Last week, Zillow lifted
the veil on its much anticipated mortgage initiative halfway. The
consumer-facing part is still under wraps, but we now know the company plans to
screen the mortgage professionals it allows to interact with its consumer
They have jumped straight into the credibility gap plaguing the housing
industry these days. Naked. The splash was big and some people are
Since the company launched two years ago, they have played around the
edges of the industry’s Achilles heel — the space between what it says and
what it delivers — by giving consumers free access to information that had
been jealously guarded by practitioners.
They have now moved beyond data to the practitioners themselves. Who’s
good? Who’s bad? Who’s going to tell me what’s what? Zillow will.
Those who are professional, who have hewn to the consumer side of the
line all along, should welcome this. Those who floated on the magic carpet ride
that was the boom market with thin credentials should freak out.
I won’t ascribe too much importance to this development. Last
week’s announcement was not a launch. And the originator requirements they
outlined are only impressive relative to the anemic standards set by licensing
authorities. But this is nonetheless a signal moment that should not go
unconsidered by real estate brokers and loan originators alike.
It’s the "President’s Message" to consumers on the Website of
Tarbell, REALTORS, a major California brokerage company. It reads, in part:
"I am confident our highly skilled real estate professionals will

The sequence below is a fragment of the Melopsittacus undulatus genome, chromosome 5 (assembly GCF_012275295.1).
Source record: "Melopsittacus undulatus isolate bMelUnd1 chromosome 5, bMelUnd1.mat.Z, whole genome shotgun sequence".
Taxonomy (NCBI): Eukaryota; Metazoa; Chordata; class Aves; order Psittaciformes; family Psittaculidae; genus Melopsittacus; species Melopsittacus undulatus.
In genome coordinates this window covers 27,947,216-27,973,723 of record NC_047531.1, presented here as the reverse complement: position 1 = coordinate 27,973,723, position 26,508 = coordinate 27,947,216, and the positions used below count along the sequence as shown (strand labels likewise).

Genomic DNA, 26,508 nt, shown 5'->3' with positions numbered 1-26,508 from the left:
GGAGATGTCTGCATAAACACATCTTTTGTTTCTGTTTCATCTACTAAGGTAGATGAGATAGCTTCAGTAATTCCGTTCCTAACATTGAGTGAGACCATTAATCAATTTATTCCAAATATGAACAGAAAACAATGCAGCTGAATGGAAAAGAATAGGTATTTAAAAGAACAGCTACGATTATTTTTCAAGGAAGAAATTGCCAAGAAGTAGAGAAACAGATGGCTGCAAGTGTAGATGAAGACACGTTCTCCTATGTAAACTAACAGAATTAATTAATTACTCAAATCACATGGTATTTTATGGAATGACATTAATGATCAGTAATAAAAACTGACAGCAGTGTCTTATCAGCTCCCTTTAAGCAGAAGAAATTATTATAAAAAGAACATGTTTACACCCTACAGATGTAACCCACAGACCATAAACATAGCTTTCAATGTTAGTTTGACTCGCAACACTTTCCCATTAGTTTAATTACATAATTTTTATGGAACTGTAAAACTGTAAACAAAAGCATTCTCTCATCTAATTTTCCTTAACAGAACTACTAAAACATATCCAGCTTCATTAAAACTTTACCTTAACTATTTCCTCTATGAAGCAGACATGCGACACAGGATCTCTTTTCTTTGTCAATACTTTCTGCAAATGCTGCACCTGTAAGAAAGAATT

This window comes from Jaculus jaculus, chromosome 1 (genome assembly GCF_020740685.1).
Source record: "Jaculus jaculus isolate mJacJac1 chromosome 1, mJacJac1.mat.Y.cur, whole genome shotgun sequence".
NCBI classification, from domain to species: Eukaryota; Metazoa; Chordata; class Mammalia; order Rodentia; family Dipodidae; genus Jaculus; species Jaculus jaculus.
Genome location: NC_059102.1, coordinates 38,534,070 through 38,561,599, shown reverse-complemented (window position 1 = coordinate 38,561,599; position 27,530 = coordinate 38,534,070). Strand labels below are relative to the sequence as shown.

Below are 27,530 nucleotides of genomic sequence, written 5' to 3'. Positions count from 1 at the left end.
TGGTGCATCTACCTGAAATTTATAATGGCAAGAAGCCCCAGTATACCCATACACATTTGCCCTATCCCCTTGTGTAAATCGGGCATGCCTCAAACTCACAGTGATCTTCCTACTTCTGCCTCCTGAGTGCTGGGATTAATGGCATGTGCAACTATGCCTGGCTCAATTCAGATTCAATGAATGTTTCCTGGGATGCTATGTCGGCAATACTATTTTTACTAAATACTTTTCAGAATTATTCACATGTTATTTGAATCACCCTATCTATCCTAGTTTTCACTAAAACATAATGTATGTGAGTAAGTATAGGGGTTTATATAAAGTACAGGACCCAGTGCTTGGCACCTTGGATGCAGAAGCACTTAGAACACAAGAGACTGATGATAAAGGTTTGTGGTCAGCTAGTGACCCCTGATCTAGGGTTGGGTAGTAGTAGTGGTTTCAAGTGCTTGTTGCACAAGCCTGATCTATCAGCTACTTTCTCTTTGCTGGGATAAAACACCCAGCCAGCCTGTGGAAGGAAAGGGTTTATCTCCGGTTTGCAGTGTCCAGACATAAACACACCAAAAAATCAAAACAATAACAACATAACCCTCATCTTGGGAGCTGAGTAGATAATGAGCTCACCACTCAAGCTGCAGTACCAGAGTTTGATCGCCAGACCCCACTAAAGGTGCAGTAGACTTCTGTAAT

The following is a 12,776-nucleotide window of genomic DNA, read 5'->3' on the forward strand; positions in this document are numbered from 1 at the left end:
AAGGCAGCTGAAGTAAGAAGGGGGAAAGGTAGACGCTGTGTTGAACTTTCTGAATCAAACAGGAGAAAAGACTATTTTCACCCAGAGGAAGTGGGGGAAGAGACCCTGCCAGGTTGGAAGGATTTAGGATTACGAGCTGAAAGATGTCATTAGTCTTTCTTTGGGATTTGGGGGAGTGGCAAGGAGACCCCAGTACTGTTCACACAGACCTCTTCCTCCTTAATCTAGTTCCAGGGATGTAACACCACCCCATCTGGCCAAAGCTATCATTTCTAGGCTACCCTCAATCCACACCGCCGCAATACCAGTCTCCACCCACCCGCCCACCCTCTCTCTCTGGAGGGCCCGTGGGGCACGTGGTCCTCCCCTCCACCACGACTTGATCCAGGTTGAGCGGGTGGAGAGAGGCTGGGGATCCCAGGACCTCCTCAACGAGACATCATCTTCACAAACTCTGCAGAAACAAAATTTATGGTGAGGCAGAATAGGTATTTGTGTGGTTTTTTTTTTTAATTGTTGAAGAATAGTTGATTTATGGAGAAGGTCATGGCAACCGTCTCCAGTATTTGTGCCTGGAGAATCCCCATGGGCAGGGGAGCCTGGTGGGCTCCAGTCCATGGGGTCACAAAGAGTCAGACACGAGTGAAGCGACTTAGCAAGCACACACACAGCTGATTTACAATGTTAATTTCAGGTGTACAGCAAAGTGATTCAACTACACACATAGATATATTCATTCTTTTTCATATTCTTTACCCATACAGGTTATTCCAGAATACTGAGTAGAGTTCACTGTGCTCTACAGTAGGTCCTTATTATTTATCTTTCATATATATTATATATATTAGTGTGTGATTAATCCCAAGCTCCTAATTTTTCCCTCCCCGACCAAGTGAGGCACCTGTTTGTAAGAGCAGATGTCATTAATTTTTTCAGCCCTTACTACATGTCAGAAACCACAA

provide you with the unparalleled level of service and expertise that you
Tarbell is a venerated company in many industry circles. And the folks
there are honest and decent. I use the example above because when I came across
it last week I was struck by the astonishingly vast philosophical chasm exiting
between Zillow (and many others in the online real estate category) and much of
the "traditional" brokerage community.
Transparency on the one side; fog, in my opinion, on the other.
So what happens if Zillow starts putting its imprimatur on Realtors? How
vulnerable will most brokerages be if (I would say when) a ratings/review site
like HomeThinking, AgentScoreboard or IncredibleAgents gets its bearings and
takes off? How quickly will consumers drive out bad actors once they have the
means to do so?
A time to destroy
Philosopher Joseph Shumpeter coined the term "creative
destruction" to characterize the process by which capitalism sustains
itself: New entrants — innovators — destroy old and sometimes still valuable
companies, processes and markets to create new value.
Zillow is rocking the creative destruction angle right now. Real estate
brokers and agents that want to be around ten years from now better join in.
To do so will be painful. But safe is no longer an option. Whether you
look at it as a Hail Mary pass or a long term investment in your future, it may
be time to:
- Destroy the blinders maintaining a closing-to-closing
range of vision
the comfortably hackneyed voice emanating from your marketing department and
recognize that while honesty with the consumer may lose you one deal or recruit
tomorrow, it will gain you a hundred over time.
the porous walls around your brand and build real standards into your
recruiting and training processes.
the gap between claims and reality you can no longer hide from consumers in a
Web 2.0 world.
A happy ending
I am not sounding the real estate brokerage industry’s death knell. I am
underscoring opportunity. When I survey the industry, I think there are plenty
who will fail to seize it. But there are some, too few, who will take a cue
The old real estate sensibility is a teardown. Start swinging the ball
— Brian Boero